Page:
Less than a week after the Brussels bombings, a suicide bomber detonated his bomb at a crowded park in Lahore, where Christian families in particular had gathered to celebrate Easter Sunday, killing over 70 victims and injuring over 300. The Islamic militant group Jamaat-ul-Ahrar, which had once declared allegiance to the Islamic State, but is currently a faction of the Taliban in Pakistan, claimed responsibility for the attack, its fifth since December 2015, and explained that they had specifically targeted the Christians at the park. The Pakistani government has commenced a full-scale paramilitary operation against Islamic militants in Punjab, and as of this time of writing, paramilitary raids have already been launched against suspected terrorists in the Punjab cities of Lahore, Faisalabad, and Multan. Jamaat-ul-Ahrar in turn has vowed further attacks (Bukhari, 2016; Malik & Bukhari, 2016; “Pakistan bombing,” 2016; “Pakistan Easter,” 2016; “Pakistan launches raids,” 2016).
The Brussels and Lahore attacks have implications for China’s War on Terror. The Brussels attack and last year’s terrorist attacks in Paris have the potential to sway the shocked governments of Western Europe to offer greater support for China’s ongoing struggle against Uighur jihadists in Xinjiang, especially since these militants are increasingly forging operational connections with jihadist groups in the Middle East (Blanchard & Martina, 2015; Hewitt, 2016). While the West has generally been indifferent to China’s War on Terror, due to concerns over possible human rights violations in Xinjiang, their renewed perception of a community of countries around the world facing the threat of terrorist attacks sponsored or sanctioned by groups like the Taliban or the Islamic State could generate greater empathy for China’s struggle. The Bangkok bombing of August 2015, which targeted a shrine popular with Chinese tourists, is currently understood by experts to have been the work of Uighur militants who were retaliating against the Thai junta’s repatriation in July 2015 of 109 Uighur refugees back to China (Cunningham, 2015; Fuller & Wong, 2015). Terrorism experts have also observed that 2015 had seen a spike in Uighur militants joining the Taliban in Afghanistan, the al-Nusra Front in Syria, and the Islamic State in Syria and Iraq. As with foreign fighters from other countries returning home from overseas wars, China fears that these Uighur fighters will return to Xinjiang armed with dangerous military skills, expertise, and experience gained from militant training camps and on the battlefield (Tiezzi, 2015; Volodzko, 2016). This threat can also be seen in the recent arrests and shootings of Uighur terrorist suspects in Indonesia, whom Indonesian security agencies have identified as having joined the Eastern Indonesia Mujahidin, a terrorist group which is affiliated with the Islamic State (Sangadji, 2016; Tiezzi, 2016; “China to,” 2015; “After shootout,” 2016).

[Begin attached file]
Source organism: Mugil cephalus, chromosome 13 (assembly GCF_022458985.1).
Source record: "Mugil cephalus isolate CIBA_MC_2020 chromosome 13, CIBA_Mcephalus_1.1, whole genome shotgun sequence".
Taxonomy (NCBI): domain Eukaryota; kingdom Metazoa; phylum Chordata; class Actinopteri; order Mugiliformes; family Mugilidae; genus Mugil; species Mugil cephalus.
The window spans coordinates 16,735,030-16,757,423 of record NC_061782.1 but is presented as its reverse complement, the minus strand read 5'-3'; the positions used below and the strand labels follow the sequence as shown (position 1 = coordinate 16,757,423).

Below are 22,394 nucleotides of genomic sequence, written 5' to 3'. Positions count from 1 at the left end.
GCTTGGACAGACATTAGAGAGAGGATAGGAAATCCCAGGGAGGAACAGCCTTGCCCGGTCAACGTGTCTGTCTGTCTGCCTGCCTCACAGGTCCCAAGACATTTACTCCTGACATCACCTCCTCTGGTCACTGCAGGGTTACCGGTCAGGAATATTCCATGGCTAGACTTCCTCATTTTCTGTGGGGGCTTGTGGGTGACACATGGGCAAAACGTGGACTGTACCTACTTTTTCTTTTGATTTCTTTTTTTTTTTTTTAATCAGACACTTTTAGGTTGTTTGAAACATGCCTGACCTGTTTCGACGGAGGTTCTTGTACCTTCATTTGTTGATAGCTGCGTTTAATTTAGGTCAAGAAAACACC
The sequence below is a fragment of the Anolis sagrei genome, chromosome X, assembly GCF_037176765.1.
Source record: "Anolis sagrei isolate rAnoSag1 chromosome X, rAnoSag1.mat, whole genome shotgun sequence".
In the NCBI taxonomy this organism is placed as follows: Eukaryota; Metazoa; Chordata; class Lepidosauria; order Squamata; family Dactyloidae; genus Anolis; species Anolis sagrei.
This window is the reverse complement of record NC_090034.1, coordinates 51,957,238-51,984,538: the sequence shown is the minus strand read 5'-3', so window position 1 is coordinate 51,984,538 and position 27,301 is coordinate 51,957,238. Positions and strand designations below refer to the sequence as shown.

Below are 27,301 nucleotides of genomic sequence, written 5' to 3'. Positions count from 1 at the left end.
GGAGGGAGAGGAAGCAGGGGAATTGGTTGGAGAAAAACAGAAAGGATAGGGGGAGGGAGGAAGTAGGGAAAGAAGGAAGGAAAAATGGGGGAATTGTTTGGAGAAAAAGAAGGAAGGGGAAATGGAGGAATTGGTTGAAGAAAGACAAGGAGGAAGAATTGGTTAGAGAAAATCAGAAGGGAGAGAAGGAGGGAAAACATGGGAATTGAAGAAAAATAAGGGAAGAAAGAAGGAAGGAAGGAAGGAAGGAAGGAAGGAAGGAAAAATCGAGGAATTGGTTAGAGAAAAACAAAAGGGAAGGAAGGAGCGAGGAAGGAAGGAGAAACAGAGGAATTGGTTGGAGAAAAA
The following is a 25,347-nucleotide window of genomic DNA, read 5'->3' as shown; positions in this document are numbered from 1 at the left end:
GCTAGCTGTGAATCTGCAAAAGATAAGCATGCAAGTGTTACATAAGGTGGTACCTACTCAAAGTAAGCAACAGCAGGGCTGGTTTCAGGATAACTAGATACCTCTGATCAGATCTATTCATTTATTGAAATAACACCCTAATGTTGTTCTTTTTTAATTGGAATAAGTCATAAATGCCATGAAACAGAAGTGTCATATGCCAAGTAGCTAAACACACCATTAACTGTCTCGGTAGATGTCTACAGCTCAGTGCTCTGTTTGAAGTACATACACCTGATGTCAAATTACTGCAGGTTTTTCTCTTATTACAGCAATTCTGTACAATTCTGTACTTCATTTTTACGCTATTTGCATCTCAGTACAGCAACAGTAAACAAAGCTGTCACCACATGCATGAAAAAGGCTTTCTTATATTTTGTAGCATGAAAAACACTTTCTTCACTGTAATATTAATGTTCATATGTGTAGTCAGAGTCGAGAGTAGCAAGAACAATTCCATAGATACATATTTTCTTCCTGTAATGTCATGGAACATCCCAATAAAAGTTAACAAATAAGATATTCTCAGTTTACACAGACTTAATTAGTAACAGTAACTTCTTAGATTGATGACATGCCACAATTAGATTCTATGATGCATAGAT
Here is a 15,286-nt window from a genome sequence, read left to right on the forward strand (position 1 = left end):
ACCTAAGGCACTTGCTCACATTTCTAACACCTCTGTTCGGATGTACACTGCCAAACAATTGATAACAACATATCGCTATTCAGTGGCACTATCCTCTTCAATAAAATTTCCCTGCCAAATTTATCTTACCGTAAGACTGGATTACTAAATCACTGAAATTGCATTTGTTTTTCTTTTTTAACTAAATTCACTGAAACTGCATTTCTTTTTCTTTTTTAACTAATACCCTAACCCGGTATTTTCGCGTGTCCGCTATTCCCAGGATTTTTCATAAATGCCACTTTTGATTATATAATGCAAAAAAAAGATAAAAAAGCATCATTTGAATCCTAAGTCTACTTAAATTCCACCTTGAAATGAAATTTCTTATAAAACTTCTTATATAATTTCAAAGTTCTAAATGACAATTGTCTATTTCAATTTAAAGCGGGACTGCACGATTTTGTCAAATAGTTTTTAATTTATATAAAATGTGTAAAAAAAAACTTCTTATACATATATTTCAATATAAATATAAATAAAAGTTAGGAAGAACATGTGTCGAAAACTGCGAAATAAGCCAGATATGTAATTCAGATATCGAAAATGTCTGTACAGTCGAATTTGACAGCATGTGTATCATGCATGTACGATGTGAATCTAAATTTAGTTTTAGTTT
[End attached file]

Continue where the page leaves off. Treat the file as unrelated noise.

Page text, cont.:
Apart from the general danger to life and property posed by terrorist attacks, China’s overseas construction projects, especially those connected with the “One Belt One Road” initiative, are particularly vulnerable. The suicide bombing in Lahore, for example, points to the serious security vulnerabilities faced by Chinese construction firms involved with the ongoing China-Pakistan Economic Corridor megaproject (Lim, 2015). The heightened security risk from international terrorism facing China’s overseas projects was also vividly highlighted in the November 2015 attack in Mali on the Radisson Blu hotel in Bamako by jihadists from al-Mourabitoun and al-Qaeda in the Islamic Maghreb, in which 19 people were killed, including 3 executives from China Railway Construction Corporation (“Three Chinese executives,” 2015). As the Chinese government and China’s globalizing corporations are not expected to exit their international projects anytime soon, they may expect further confrontations with global terrorism.